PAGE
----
[Note: this post is is a one-hour challenge from ChicagoNow: “Write about a time you made a mistake or were wrong about something.”]
Growing up, I never thought I was funny. Worse, I thought I wasn’t allowed to be funny. Funny was reserved for people who had been chosen. I was somehow under the impression that people were assigned roles at birth. Not that I ever articulated it to myself then, not like that. It was just a thing that I knew, but it was a mistaken thing. It was The Breakfast Club in my head known only to me although I thought it was a Secret Thing that everyone knew.
The John Hughes in my head had cast The Subversive One. The Rulebreaker. The Fearless One. I bet they were all funny. None of them were me. I didn’t get any of those roles. So who was I? I was cast (also as in “cast in iron”) as The Good Girl.
The Good Girl is not funny. The Good Girl is the one destined to never offend nor speak her mind, what the heck, never even to have an opinion. If you don’t have an opinion, a point of view that’s uniquely your own, you can’t be funny. Plus, you won’t know that you can be. You won’t even try and if you did you would fail. (Fail! That’s verboten! Failure and verboten are the antithesis of being “good.” Better get a damn opinion! And stand by it – if you do, and if you believe in your opinion, then “failure” and “verboten” will just become assholes and not the lethal monsters you thought they were.)
So, word. Word to the wise. Don’t ever not have an opinion. If I could go back, give any piece of advice to “then-me,” that’s what I would say. Those who sacrifice their own point of view are doomed to be defined by everyone else’s. Also, doomed to never be funny.
I loved comedians and comedy though, always. Thanks to my mom, my favorite comedy fan and the biggest comedy fan I know, my brothers and I always knew comedy. Lucille Ball, Dick Van Dyke, the Marx Brothers, the Smothers Brothers, Mel Brooks, the Three Stooges. (Immutable Opinion: girls love the Three Stooges. It’s a veritable historical fact that Curly was a heartbreaker. Then there’s Moe who says and does what everyone else wants to say and do, even women. Maybe even especially women who are dying to speak their minds and even occasionally to hit people with anvils. Nyuk, nyuk. )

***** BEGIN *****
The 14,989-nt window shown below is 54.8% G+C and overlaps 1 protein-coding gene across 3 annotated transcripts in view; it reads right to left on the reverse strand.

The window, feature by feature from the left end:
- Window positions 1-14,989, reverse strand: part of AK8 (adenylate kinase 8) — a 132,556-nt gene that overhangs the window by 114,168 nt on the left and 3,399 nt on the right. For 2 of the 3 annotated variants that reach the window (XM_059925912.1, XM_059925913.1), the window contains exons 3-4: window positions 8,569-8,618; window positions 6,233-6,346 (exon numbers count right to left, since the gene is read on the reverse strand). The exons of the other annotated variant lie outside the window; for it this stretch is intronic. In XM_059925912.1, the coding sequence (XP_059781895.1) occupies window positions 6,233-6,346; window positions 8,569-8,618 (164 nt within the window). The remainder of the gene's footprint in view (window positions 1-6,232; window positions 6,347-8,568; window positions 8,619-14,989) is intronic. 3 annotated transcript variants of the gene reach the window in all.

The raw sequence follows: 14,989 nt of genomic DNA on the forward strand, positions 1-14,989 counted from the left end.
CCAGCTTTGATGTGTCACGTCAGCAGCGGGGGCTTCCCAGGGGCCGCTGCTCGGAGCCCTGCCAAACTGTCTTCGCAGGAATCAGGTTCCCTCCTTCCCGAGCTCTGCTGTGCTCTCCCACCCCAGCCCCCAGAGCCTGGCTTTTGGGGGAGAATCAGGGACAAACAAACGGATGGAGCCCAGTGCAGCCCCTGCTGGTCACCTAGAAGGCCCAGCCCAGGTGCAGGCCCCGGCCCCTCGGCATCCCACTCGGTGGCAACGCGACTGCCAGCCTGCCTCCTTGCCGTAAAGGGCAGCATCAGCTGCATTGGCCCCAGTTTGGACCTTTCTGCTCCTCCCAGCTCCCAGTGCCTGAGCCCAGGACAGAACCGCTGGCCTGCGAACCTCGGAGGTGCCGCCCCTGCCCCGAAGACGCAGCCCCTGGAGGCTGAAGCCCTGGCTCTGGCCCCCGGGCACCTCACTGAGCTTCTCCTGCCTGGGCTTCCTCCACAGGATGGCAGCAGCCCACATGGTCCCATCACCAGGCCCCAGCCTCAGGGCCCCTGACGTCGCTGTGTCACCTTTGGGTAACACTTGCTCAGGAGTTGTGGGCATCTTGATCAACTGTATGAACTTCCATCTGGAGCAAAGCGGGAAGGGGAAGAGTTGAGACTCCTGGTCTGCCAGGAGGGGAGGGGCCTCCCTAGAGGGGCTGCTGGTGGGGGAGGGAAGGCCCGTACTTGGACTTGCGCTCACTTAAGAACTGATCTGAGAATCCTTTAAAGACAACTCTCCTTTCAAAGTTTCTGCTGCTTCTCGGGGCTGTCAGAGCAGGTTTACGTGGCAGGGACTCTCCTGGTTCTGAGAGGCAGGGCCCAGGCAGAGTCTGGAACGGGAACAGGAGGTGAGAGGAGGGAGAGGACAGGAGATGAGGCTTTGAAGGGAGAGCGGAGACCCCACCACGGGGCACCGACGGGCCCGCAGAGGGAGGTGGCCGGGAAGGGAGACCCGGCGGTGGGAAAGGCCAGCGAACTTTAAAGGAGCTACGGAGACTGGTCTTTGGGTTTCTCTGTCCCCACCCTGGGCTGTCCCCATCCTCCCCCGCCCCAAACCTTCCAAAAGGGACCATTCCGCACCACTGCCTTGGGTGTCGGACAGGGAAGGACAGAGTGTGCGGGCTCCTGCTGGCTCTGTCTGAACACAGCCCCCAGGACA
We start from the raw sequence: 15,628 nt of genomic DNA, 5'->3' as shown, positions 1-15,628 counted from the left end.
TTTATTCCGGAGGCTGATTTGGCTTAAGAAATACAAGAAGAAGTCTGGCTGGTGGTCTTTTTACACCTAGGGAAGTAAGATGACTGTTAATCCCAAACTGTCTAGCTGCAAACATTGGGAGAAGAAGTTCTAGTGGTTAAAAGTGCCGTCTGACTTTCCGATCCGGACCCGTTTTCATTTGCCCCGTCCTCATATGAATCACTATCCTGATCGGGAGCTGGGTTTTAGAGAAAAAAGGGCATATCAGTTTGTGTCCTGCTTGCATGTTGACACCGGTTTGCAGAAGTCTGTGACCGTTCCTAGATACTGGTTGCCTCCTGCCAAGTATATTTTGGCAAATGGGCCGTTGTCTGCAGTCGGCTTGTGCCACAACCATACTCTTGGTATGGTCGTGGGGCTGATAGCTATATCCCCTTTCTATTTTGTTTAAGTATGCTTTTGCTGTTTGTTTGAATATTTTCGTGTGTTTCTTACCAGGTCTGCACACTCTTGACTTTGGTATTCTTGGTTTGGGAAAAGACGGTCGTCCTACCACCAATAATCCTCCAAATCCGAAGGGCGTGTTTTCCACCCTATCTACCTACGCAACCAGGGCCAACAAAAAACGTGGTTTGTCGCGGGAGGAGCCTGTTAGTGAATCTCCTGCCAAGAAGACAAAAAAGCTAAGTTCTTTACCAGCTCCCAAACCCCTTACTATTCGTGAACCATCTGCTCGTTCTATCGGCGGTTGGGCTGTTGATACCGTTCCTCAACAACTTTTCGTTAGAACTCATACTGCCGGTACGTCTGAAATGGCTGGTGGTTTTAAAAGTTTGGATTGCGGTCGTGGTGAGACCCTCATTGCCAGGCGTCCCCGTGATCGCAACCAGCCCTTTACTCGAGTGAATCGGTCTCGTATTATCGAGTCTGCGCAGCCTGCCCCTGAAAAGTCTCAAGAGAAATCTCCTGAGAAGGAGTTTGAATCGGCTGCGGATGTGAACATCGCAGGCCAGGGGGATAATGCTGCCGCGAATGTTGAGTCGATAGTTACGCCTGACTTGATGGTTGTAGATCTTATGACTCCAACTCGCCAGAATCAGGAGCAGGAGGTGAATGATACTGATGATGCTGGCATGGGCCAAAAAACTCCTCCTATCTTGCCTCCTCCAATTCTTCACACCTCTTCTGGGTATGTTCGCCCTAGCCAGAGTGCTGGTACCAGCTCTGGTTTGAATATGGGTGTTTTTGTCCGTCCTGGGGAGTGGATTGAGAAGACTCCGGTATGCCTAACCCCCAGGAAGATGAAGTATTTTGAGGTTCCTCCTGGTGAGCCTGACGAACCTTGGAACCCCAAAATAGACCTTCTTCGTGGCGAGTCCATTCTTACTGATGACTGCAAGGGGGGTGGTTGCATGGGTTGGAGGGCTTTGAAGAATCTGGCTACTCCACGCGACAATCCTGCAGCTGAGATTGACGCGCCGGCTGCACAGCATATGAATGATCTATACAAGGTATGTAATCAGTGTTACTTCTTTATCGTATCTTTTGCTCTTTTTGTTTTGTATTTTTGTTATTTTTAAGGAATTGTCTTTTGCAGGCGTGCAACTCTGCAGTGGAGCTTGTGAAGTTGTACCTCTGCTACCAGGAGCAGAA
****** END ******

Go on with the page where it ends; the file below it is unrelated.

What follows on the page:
I was the only kid in my seventh grade class who could recite Sid Caesar routines by heart. But did I? I would never have attempted it in public. Just in my head. Following is one I can recite. I think I’ve seen it no less than 1,000 times and it makes me laugh until I cry with every viewing. Watch! But don’t shpritz on the buttons! (That’s another sketch. So worth it if you can find it.)
I finally found out that I could be funny – as in I also found out I was allowed to be – in college. Free to forge a new identity (I’d finally figured out an evolving identity was permitted, although it would still take decades of practice), I dared to be funny with a tight-knit set of supportive girlfriends who thought my impressions of my high school nemeses were hilarious. (Yes, I’d become that daring – making fun of people.) I went to high school at Madeira, a bastion of very funny extreme preppiness and of horses who boarded with their girls and also of Jean Harris who would go on to gun down “Scarsdale Diet” doctor Herman Tarnower. I loved Jean Harris. She was truly a generous, kind, thoughtful person – not kidding — and she clearly had opinions. I wish she weren’t known for her opinion of Herman Tarnower. That’s a discussion for another time, though.
It would be another fifteen years until I really grew a funny bone. I don’t mean that I’m funny, necessarily, maybe sometimes I am when I remember, but I mean that it was fifteen years when I realized that a sense of humor – and opinions! — make life better and that there is a loud funny voice in all of us who needs to be heard or the rest of our body and spirit will die.
What happened fifteen years later? Endorsement: Take Dobie Maxwell’s class at Zanies. That’s where I discovered the true deliciousness of daring to be funny. He has a knack for helping everyone find their funny and also how to make their sad funny and their every-day funny and their darkness funny and their funny funnier. He’ll help you find it. And so I did, the ability to always look for the funny which is his advice and he is the Jedi Master for real.
This is an hour-long exercise – uh oh, not kidding. Since I am mal-adept at all things technological, I will close and hope I’ve left enough time to find and embed that Sid Caesar link which I have to re-learn how to do every time. Please watch (you’ll see why a good girl was not going to recite that Sid Caesar routine in public clinging a la Uncle Goopy to somebody’s leg like a demented monkey, as tempting as it would have been.) That sketch is one of the best, okay, the best sketch in the history of comedy. That’s my opinion. I have a lot of them. I thought I didn’t, but I was wrong and once those late blooming suckers arrived, there was no stopping them.
[The Good Girl in me needs to confess that this took over an hour. The rest of me says, “Shaddup, will ya?!”]